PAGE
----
01. Seriously Deep 17:47
02. Silent Feet 12:11
03. Eyes That Can See In The Dark 12:19
Bass – Eberhard Weber
Drums – John Marshall
Piano, Synthesizer – Rainer Brüninghaus
Soprano Saxophone, Flute – Charlie Mariano
Recorded November 1977 at Tonstudio Bauer, Ludwigsburg
If YELLOW FIELDS, the first album Eberhard Weber recorded with his group Colours, was a sensation, SILENT FEET (which appeared a year later) turned out to be more conventional, but still highly enjoyable.
SILENT FEET boasts just three tracks performed by four musicians: Weber on bass, Rainer Brüninghaus on pianos (both acoustic and electric) and occasional synth, Charlie Mariano on soprano sax and flute, and John Marshall on drums.
John Marshall had just left the Soft Machine; Brüninghaus's electric piano sounds similar to Karl Jenkins's; even Weber's composing is reminiscent of the Soft Machine's BUNDLES, which had just appeared when SILENT FEET was recorded. Chances are that if you enjoy BUNDLES, you will also like this. The main difference is, of course, the total absence of electric guitars and organs, with the result that SILENT FEET sounds like a subtler album, less "rocky" than anything the Softs were providing at around this time.
SILENT FEET's three compositions more or less follow the same pattern: plangent, sometimes mournful melodies dissolve into slow grooves, which gradually pick up speed as one of the soloists struts his stuff, until the solo reaches its climax and the process can start over again. The 17+ minutes "Seriously Deep" boasts extended solos from Weber, Brüninghaus and Mariano. The title track (12 minutes long) is the highlight of the album and one of the highlights of Weber's career. It's the only track on SILENT FEET which features a truly fast and exuberant main theme - but the band play the old trick of starting out slowly and soloing on top of the basic chord pattern BEFORE the main theme is played. The initial solo is taken by Brüninghaus, and (as it speeds up) it's one of the most exuberant piano solos I know. The only time I've ever heard Brüninghaus come close to this, is on Jan Garbarek's recent live album DRESDEN, where he's once again given the space to shine.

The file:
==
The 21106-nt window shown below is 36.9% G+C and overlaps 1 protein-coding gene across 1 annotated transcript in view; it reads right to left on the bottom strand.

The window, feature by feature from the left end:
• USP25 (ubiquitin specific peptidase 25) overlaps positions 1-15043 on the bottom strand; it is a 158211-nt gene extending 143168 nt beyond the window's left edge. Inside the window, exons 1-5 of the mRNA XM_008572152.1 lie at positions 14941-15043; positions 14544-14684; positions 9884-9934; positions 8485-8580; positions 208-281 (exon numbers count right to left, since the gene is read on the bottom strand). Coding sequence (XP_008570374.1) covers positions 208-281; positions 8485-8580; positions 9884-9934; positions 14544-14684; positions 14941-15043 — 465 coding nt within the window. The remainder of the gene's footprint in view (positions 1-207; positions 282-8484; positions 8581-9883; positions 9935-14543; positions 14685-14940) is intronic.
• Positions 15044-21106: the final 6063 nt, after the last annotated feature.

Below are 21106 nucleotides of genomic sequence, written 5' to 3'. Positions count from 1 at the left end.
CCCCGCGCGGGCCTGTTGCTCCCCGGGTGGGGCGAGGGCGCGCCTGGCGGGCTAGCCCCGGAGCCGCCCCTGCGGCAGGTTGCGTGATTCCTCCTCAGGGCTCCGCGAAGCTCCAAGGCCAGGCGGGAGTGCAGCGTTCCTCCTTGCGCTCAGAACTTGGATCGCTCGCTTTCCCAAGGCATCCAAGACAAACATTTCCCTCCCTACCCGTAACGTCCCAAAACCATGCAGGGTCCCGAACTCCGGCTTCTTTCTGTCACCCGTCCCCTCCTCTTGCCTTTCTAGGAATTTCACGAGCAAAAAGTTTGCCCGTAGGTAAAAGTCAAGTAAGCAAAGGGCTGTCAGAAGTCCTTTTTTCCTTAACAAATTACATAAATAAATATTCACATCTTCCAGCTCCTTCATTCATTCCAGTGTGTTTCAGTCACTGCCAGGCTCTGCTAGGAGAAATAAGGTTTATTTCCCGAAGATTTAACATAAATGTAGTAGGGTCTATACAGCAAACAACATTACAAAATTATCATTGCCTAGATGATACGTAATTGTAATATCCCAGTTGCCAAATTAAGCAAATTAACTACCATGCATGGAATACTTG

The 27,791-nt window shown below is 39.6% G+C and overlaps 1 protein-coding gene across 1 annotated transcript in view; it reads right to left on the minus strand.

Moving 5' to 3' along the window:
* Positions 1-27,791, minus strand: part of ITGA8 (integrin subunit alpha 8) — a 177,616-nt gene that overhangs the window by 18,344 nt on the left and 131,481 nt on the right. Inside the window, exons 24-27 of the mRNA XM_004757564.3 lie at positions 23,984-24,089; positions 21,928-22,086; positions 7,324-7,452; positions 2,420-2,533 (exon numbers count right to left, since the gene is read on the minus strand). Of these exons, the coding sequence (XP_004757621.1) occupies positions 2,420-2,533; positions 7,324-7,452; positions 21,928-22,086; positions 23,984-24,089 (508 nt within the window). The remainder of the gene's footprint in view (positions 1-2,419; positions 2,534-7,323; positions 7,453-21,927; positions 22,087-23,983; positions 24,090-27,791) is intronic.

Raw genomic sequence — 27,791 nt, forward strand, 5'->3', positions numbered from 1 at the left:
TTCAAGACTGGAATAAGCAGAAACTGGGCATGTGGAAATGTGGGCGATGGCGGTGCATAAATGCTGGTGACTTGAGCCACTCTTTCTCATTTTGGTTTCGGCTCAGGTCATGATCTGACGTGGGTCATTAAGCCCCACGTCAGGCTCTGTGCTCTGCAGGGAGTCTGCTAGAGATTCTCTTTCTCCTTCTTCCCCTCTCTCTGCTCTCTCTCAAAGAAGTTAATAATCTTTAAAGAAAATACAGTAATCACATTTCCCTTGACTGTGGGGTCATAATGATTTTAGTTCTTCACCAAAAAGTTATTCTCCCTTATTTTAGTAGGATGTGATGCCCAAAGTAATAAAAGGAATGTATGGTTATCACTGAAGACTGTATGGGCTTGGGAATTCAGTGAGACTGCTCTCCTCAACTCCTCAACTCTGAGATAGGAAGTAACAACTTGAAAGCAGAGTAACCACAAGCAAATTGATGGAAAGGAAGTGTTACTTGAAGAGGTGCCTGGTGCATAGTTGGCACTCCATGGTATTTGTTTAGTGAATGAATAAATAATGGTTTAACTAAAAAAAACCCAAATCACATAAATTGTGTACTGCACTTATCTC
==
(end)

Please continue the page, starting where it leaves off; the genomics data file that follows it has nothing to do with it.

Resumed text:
What you make of Charlie Mariano's solos will depend on how you feel about soprano sax in general. In my view, Mariano's playing was more remarkable on YELLOW FIELDS. Here, it never really catches fire (in spite of those crescendos), not in the way Brüninghaus's playing does. Weber himself, on the other hand, is absolutely brilliant. SILENT FEET is worth buying just to hear the way he accompanies his fellow band members. He sounds so strong and confident, it's a joy throughout. As for Weber's own solos, they're highly convincing and totally sui generis. Just imagine a fretless bass which sounds more "organic" than any guitar ever could, and which also swoops and trills in unexpected ways... Incredible mastery is all I can say.
N.B. SILENT FEET is now available in a bargain-priced two-disc set which includes all three albums recorded by the 'Colours' band: YELLOW FIELDS, SILENT FEET itself, and LITTLE MOVEMENTS. A strongly recommended collection.